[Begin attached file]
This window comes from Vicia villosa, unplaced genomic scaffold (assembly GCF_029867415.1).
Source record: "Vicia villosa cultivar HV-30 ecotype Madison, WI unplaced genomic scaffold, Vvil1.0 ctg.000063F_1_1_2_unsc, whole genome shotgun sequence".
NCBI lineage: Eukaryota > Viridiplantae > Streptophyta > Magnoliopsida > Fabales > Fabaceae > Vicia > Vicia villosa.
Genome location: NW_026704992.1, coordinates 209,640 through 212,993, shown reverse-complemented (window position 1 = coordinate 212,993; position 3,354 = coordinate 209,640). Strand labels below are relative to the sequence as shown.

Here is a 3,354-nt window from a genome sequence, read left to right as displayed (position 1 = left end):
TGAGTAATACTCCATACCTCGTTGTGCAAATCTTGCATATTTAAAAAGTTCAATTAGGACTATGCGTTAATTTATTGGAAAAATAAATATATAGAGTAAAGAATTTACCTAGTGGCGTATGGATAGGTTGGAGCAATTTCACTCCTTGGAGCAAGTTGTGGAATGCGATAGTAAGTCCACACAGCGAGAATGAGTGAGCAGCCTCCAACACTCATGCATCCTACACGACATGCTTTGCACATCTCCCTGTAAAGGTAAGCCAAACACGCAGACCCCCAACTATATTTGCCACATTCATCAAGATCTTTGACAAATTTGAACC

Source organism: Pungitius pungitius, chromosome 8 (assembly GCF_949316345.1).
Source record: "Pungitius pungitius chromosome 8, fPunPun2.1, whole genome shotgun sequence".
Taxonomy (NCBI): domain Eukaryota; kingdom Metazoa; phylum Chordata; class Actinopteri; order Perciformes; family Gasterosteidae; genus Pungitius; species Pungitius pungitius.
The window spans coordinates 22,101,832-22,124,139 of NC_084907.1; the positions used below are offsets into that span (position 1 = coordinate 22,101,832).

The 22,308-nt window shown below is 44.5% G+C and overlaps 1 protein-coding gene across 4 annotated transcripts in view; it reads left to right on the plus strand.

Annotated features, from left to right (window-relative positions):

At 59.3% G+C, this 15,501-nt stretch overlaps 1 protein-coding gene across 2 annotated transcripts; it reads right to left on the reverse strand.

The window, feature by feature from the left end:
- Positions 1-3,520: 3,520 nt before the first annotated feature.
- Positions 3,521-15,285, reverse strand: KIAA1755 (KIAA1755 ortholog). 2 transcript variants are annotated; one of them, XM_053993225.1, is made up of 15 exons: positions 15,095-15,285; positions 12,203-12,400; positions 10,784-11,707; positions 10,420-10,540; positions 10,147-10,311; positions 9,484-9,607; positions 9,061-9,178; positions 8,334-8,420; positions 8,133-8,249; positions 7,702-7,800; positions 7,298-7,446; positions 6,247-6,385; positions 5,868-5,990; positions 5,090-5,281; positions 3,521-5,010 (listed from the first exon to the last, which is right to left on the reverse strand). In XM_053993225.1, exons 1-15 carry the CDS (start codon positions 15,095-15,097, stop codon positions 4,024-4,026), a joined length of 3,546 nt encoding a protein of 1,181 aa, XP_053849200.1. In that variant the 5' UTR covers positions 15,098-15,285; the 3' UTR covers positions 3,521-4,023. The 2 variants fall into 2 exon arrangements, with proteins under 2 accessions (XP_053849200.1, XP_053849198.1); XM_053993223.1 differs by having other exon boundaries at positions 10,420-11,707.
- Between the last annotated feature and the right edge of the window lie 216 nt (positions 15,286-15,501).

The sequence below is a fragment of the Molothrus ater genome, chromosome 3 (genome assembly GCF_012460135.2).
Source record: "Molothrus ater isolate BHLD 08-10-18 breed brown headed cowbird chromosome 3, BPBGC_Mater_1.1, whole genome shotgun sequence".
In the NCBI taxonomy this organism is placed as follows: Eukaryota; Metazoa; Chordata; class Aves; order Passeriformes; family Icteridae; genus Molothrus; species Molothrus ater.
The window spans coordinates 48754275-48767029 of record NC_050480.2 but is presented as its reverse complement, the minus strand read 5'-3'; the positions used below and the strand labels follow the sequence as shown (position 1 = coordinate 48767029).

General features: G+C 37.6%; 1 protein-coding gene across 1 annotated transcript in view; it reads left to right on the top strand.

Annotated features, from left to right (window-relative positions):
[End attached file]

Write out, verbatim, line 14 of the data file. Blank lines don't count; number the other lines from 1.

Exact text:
The window, feature by feature from the left end: